Thursday, November 4, 2010

Programming: a danger of a complex code

I'm teaching "Programming in C" this semester. It's a short introductory course and it's fun to see how students find their way through it. Same time it gives me some interesting statistics on students' most typical mistakes and helps me think about programming from a different perspective.

In the last lab exercise, we had to multiply 3x3 matrix A by 3x1 vector x and print out the results. How do you do that?

For example, you can do it like this (1):

y[0] = A[0][0]*x[0] + A[0][1]*x[1] + A[0][2]*x[2];
y[1] = A[1][0]*x[0] + A[1][1]*x[1] + A[1][2]*x[2];
y[2] = A[2][0]*x[0] + A[2][1]*x[1] + A[2][2]*x[2];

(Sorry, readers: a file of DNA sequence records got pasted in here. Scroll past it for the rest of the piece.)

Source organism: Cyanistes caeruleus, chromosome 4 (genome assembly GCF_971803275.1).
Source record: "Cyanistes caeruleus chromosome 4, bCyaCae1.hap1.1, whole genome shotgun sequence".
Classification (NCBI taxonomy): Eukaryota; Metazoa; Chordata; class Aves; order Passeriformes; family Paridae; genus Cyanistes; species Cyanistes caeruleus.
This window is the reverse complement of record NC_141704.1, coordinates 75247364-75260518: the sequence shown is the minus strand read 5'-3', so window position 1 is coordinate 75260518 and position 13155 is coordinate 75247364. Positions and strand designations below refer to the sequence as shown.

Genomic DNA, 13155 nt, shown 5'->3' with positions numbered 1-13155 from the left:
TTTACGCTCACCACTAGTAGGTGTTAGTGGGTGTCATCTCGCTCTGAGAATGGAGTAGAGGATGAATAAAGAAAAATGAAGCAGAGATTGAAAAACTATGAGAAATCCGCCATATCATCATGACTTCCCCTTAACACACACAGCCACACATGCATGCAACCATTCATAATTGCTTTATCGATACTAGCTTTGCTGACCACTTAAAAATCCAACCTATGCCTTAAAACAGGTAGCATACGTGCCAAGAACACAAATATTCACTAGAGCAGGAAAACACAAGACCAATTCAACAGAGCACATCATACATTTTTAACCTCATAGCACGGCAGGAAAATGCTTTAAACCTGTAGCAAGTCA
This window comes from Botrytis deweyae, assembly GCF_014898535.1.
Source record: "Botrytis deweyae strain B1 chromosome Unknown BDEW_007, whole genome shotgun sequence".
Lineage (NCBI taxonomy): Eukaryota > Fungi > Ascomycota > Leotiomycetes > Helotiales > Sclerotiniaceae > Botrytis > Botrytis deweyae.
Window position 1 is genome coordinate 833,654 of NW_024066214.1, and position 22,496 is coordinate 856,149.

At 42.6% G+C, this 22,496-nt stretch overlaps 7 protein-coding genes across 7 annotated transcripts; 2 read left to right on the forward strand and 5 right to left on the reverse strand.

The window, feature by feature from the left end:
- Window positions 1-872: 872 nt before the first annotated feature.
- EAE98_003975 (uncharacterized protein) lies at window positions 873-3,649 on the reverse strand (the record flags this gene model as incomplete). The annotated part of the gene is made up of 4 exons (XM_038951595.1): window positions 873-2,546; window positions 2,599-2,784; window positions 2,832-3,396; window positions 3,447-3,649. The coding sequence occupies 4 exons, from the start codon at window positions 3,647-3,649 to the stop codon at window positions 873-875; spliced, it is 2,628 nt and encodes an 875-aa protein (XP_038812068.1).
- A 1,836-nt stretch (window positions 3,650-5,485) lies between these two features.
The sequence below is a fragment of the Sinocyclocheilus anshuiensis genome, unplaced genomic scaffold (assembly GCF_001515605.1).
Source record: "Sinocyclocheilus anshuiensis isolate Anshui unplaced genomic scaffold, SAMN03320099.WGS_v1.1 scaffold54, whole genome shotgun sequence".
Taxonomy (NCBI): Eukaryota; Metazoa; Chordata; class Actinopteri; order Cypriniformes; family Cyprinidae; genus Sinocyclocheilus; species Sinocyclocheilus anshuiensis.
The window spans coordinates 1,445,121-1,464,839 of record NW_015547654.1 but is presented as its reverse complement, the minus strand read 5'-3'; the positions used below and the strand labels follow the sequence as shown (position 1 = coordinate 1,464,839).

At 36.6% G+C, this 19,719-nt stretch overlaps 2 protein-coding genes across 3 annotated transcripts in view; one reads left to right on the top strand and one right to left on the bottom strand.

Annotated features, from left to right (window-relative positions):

or like this (2):

    y[i] += A[i][j]*x[j];

I always thought, that (2) is a better solution. I'm not so sure anymore. 75% of my students forgot to explicitly initialize y[i]'s to 0. They've tested their program and it worked because the compiler initialized y for them, but still it is a potentially dangerous piece of code!

So, which solution is better? Rigid, but error proof and easy to read, or scalable, but more complex? Depends on the problem, but for this problem the guys who used (2) loose 2 points for not initializing their y's :-)

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